WordPress as CMS

By Sol in Lab

I have always loved WordPress as a blog platform, but even with its “Pages” functionality, I never really saw it as a viable option for a CMS (Content Management System). When I was mulling over how to structure Archetyped.com, and do it in the least amount of time as possible, I decided to take a closer look at WordPress for use as a CMS.

In the past couple of days since installing WordPress, my opinion of WordPress as a CMS has gone back and forth. In one moment, I may feel that WordPress can in fact be used as a CMS (and a darn good one at that). Then, in the next, I find a deal-breaker that totally makes me question whether WordPress has it in it.

For me, compromise is not an option. If WordPress just can’t cut it as a CMS, then I’ll search for another. There are a lot of CMS’s out there, and I’m sure I could find the “perfect” one if I looked hard enough. But, what if WordPress is that perfect CMS (and it just doesn’t know it yet)?

Here are some of the things it’s got going for it:

  • Ease of use
    Wordpress is really easy to get going and adding content on. This cannot be said of many full-fledged CMS’s out there
  • Blogging Power
    As this WordPress’ main function, it is obviously one of it’s strongest. WordPress features far better built-in blogging functionality compared to many other CMS’s (many of which do not even come with any built-in blogging functionality).
  • Extensibility
    By leveraging the power of plugins and themes, it is very simple to enhance and customize WordPress’ functionality to meet (almost) any need, while at the same time not having to touch the core code. This means the same modifications can easily be made to any install of WordPress very simply.
  • Pretty URL’s (mod_rewrite)
    Down with index.php?c=654&d=87df&treehugger=hippie&yuppie=needsahug! That’s all I have to say about that.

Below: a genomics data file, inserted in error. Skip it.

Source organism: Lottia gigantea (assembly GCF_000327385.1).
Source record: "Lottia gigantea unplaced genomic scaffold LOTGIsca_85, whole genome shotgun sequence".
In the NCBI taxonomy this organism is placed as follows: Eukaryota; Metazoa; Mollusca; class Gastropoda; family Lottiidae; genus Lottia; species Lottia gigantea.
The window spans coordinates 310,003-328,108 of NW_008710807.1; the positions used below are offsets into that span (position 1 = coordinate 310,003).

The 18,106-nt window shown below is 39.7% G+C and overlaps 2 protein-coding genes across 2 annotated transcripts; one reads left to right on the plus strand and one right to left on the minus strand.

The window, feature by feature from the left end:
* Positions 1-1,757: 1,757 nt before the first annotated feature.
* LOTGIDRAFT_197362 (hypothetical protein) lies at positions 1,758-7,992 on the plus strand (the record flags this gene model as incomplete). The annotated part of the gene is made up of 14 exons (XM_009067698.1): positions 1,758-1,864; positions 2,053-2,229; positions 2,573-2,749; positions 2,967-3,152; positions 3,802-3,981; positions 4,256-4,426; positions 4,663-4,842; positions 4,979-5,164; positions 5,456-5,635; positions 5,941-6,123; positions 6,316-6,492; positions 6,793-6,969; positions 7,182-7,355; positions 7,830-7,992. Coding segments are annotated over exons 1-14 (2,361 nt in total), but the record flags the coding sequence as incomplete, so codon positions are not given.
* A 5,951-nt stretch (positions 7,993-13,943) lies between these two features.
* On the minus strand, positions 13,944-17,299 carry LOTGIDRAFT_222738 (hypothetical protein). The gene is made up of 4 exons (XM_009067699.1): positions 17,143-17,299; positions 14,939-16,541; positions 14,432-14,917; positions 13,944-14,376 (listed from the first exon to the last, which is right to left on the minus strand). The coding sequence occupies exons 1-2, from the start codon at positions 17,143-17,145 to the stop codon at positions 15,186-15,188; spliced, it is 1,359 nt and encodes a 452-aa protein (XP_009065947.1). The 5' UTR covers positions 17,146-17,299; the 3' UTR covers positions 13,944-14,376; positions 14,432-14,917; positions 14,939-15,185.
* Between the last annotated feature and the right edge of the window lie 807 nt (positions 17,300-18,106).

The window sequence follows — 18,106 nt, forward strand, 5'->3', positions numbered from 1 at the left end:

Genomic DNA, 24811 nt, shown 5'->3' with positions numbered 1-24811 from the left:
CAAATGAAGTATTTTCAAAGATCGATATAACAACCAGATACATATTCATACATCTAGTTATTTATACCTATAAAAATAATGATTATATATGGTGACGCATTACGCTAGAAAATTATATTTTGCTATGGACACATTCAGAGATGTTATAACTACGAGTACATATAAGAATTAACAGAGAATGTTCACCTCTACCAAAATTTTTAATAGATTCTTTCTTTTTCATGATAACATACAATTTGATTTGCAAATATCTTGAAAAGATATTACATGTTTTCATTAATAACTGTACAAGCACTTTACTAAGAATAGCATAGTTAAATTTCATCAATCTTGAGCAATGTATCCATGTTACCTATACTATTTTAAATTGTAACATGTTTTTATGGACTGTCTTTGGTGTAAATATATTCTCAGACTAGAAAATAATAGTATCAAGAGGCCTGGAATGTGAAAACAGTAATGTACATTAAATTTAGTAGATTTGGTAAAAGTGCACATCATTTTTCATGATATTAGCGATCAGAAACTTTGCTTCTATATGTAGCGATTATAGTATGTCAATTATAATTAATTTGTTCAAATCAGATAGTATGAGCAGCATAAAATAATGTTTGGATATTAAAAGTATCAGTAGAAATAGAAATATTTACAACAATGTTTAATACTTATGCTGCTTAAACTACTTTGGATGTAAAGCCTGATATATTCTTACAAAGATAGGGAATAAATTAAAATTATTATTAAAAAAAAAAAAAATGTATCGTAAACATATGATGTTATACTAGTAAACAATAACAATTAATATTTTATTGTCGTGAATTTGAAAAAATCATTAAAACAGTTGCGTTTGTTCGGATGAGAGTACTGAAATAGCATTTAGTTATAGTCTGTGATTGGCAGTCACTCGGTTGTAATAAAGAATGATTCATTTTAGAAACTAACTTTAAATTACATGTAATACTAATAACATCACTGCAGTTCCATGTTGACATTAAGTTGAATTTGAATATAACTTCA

• RSS
    I use RSS every day, so I couldn’t imagine using a system that can’t give me RSS functionality. Oddly enough, several CMS’s do not include this functionality (while others make it difficult to implement).

That’s some tasty stuff. However, WordPress also has some not-so-CMS-loving features:

  • No Sections
    Organizing dynamic content by sections is a major need for anyone wanting to setup a content-based site (me). Unfortunately, WordPress does not provide this functionality, while pretty much any self-respecting (and even those self-deprecating) CMS’s do.
  • Funky Permalink Structure
    This is actually one of the most important features to me as structure is huge when it comes to usability and accessibility. In order for WordPress to work properly as a CMS, I would need the structure to reflect “domain.com/section/item/” (such as: archetyped.com/software/structure) or in other cases, “domain.com/section/category/” (such as: archetyped.com/resources/articles). Of course, a structure like this presents some issues for Apache’s rewrite rules (as it would be hard to tell whether the request is for a category or a specific content item), so while it would be incredibly easy to get this structure with a manually created site, it may be a bit more difficult with a dynamically created one. Currently, I have my permalinks to posts to display as “domain.com/category-name/post-title”, which is great and works just fine for me. However, to display a listing of items in a specific category, the url looks something like “domain.com/category/category_name/”. This totally messes up the site’s structure for the user as there is no logical connection between “domain.com/category-name/post-title” and “domain.com/category/category-name/”. If the user wanted to go up one level (i.e. get a list of all posts in the category of the current post, he might think to type in “domain.com/category-name”, which would result in a 404 error. In order for WordPress to work as a CMS for me, this would need to be resolved (I’m working on it)
    [Note: I’m aware of the hacks to get “domain.com/category-name” to work properly, but it creates several more issues that workarounds would need to be found for. Also, my goal is to see what is possible without touching the core WordPress code]

I know it’s not a long list of issues, but IMHO, they are deal-killers. If they cannot be resolved, then WordPress simply will not be a viable option as a CMS for me.

This is mostly an experiment to see what kind of potential WordPress has to extend beyond its blogging roots. I’ll give it a week 🙂